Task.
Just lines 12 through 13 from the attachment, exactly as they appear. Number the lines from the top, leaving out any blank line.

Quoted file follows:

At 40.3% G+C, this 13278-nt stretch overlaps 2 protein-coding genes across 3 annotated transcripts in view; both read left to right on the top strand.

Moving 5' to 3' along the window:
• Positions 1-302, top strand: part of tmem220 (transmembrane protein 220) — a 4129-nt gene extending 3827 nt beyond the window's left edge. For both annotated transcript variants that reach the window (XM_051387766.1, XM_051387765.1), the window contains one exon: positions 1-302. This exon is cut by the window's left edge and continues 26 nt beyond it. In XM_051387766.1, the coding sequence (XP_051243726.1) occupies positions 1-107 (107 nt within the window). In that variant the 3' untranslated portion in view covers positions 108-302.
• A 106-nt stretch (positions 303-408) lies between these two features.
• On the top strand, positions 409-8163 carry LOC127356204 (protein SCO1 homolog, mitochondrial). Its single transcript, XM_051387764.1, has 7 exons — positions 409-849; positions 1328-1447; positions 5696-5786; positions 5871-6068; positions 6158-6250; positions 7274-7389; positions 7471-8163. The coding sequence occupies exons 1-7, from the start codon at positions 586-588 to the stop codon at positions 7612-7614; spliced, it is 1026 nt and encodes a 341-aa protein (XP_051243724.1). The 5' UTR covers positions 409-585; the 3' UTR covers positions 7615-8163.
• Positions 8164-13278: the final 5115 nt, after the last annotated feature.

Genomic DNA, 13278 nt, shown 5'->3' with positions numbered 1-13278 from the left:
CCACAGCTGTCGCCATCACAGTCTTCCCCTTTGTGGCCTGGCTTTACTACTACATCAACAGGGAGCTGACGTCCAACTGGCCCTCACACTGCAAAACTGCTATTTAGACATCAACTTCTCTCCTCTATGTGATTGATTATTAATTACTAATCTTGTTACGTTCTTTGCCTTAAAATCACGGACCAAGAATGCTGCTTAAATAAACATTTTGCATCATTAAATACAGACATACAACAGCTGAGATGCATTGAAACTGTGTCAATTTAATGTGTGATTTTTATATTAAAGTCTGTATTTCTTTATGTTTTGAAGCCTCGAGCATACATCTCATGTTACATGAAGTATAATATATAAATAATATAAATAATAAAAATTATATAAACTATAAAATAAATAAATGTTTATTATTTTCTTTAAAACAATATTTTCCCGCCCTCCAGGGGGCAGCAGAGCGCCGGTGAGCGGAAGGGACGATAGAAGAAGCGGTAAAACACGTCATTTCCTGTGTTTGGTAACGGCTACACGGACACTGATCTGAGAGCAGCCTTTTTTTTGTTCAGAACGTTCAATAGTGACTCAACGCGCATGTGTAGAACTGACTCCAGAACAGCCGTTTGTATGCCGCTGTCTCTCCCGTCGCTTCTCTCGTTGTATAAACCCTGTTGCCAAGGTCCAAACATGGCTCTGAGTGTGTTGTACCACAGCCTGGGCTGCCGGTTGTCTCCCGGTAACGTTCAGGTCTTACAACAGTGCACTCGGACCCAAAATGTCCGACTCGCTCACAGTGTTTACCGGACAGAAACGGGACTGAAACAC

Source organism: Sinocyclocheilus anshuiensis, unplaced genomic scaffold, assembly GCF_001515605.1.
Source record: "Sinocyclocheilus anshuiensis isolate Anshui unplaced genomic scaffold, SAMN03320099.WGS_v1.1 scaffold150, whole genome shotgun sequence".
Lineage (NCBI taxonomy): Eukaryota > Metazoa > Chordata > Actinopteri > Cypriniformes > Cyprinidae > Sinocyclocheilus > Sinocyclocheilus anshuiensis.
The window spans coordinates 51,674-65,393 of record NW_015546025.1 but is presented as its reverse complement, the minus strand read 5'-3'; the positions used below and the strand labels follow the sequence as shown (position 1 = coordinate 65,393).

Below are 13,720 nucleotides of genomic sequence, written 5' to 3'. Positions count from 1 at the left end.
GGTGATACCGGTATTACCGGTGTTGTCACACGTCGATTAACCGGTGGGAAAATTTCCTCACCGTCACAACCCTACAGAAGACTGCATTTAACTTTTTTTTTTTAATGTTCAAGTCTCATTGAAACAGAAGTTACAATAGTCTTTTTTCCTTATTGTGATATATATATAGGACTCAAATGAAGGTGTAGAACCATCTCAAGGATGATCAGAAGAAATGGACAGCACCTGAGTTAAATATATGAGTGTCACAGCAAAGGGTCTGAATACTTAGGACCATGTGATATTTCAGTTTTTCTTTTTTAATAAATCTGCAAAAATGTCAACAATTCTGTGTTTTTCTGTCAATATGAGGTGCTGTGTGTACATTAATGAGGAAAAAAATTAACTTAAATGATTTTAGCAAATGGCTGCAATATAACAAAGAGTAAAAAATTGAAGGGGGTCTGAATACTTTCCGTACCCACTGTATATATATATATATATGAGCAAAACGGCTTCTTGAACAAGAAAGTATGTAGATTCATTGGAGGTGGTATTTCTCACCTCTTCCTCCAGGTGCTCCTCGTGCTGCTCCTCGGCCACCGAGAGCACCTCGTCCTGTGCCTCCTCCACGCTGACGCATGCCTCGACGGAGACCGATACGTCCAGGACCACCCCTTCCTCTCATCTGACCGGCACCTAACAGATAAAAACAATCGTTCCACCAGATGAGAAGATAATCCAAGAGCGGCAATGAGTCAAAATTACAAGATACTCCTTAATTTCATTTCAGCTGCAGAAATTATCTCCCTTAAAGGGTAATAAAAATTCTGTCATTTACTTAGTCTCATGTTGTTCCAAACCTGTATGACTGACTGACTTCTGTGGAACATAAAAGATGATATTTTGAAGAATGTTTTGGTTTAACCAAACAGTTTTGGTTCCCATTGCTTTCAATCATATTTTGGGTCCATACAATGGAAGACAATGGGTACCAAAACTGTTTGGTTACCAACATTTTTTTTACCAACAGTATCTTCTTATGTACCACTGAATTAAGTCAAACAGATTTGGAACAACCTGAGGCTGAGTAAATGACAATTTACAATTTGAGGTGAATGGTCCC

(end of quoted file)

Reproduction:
The window spans coordinates 51,674-65,393 of record NW_015546025.1 but is presented as its reverse complement, the minus strand read 5'-3'; the positions used below and the strand labels follow the sequence as shown (position 1 = coordinate 65,393).

Below are 13,720 nucleotides of genomic sequence, written 5' to 3'. Positions count from 1 at the left end.